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Exploring School Food Around the Globe: How Does the U.S. Measure Up

Updated: Apr 2

Has one ever received school lunch and pondered why it appears in such a manner? The

reasons behind the aesthetics of these meals are multifaceted, rooted in the cost of food and its financial origins. Recently, when presented with this topic, our protagonist embarked on an exploration of school lunches in various nations, discovering that France, for instance, offers steak to its students. Envious of this fare, research ensued to understand why American school lunches often lack the natural appeal found elsewhere.

The origins of funding for school lunches differ from country to country, with resources typically sourced from either families or governmental bodies. In the United States, the federal government has allocated a substantial $28.7 billion for student lunches.

“The national school lunch program costs the United States federal government around 28.7 billion U.S. dollars.” -- Statista Research Department

This provision affords nearly free school lunches to students. Karen Lebillon wrote an article about the lunches kids have in France, this article tells us about the food kids eat in France and their health benefits compared to here. She expresses that in countries such as France, families, and local municipalities bear a larger share of the financial burden, as the government does not fully subsidize school lunches.

However, financial considerations only scratch the surface of the issue. Governmental regulations play a pivotal role in shaping the nutritional content of school meals.

“The reimbursable meal requirements emphasize whole grains, fruits, vegetables, and low-fat dairy products, with limits on sodium, saturated fat, trans fat, and calories.” -- Project Bread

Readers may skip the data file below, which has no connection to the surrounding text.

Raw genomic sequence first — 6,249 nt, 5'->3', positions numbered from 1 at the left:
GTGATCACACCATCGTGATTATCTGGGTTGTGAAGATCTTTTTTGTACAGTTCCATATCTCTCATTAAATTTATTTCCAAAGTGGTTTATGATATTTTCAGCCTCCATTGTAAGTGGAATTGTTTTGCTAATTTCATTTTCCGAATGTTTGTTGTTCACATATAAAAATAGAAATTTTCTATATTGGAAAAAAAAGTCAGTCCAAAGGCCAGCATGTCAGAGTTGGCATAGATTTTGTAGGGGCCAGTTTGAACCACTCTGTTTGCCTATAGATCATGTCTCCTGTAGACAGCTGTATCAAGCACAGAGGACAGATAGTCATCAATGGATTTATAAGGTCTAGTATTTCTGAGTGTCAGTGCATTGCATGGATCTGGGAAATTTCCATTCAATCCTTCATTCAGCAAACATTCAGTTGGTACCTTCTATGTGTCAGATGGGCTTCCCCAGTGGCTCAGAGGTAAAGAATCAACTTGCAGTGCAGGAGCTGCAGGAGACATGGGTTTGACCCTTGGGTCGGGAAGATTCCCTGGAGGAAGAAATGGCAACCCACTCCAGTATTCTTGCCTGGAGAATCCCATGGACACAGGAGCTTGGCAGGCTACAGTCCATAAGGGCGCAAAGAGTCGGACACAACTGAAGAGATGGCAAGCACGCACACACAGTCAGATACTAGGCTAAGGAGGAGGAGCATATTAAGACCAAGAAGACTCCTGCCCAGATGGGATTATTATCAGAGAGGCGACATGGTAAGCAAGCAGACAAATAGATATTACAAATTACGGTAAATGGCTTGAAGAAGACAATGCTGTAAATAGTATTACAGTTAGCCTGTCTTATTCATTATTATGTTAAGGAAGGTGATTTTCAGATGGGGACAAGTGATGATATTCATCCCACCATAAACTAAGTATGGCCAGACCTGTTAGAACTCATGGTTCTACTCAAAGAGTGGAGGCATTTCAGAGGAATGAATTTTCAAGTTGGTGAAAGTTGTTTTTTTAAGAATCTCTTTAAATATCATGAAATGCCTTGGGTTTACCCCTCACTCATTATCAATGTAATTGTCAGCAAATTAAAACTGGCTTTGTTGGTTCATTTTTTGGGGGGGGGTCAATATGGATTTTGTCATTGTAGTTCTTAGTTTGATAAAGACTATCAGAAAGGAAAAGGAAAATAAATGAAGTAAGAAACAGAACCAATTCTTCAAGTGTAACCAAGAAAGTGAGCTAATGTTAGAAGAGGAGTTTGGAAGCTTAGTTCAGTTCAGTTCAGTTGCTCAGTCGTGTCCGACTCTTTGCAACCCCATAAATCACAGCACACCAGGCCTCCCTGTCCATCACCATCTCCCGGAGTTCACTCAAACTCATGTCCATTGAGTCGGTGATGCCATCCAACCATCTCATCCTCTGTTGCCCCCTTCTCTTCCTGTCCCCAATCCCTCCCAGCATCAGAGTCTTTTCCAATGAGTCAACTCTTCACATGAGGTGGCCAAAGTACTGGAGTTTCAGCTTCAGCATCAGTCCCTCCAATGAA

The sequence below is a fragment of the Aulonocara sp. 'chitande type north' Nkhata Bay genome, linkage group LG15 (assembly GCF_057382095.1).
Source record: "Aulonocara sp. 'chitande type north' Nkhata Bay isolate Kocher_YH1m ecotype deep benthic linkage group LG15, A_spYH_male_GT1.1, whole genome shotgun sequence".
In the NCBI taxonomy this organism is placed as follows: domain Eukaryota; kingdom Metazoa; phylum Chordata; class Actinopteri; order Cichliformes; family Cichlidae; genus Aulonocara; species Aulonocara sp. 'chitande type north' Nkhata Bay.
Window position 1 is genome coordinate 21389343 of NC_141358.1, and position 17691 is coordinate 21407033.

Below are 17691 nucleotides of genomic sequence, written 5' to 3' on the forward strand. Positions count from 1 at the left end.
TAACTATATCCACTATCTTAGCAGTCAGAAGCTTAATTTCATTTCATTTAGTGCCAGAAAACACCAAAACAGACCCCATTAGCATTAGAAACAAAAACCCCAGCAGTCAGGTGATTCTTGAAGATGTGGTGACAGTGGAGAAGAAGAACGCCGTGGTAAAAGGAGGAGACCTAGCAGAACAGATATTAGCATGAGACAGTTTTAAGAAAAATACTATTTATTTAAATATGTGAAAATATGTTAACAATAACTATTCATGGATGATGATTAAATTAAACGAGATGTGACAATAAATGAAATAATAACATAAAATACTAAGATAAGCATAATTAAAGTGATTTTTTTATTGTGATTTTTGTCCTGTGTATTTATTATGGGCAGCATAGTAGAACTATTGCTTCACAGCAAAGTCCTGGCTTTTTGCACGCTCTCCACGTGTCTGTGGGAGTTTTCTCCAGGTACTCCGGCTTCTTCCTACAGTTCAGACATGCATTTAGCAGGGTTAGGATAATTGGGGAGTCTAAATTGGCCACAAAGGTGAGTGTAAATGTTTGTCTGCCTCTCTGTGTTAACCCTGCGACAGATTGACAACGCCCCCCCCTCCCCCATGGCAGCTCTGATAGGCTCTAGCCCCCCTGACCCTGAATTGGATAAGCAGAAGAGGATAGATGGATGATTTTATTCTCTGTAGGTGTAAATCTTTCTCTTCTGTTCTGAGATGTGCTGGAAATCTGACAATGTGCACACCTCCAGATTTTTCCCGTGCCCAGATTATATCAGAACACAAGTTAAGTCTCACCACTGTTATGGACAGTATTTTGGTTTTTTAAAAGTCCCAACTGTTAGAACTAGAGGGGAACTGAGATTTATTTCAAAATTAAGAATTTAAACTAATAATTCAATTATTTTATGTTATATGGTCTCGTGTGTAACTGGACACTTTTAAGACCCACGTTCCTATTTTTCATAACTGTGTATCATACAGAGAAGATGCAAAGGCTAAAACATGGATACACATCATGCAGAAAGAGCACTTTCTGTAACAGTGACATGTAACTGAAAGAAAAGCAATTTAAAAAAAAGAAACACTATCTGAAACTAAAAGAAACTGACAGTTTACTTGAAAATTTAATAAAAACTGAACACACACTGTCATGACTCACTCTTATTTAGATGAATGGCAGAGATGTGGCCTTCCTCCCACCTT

Despite these guidelines, some American schools still serve meals that do not meet nutritional standards. This disparity becomes evident when comparing American school lunches to those in other nations, as highlighted by AMI Education Solutions' examination of global school lunch programs.

“tight budgets and unhealthy school vendors have meant that lunches served in some US schools (but not all) are highly processed and lacking in fresh fruits and vegetables” -- AMI Education Solutions
Kids Going Through a Lunch Line

This grim reality underscores the urgent need for reform in the school lunch system. The solution to this challenge remains elusive.

France emerges as an exemplar in this narrative, boasting one of the world's lowest obesity rates. Their success can be attributed to a holistic approach that emphasizes the importance of healthy eating habits from an early age.

“The French approach demonstrates what can be done by communities when food–and teaching children to love eating healthy food–is a priority” -- Karren Lebillon

Learning from such models, we can strive to make school lunches healthier for students, with lasting impacts on their adult lives.

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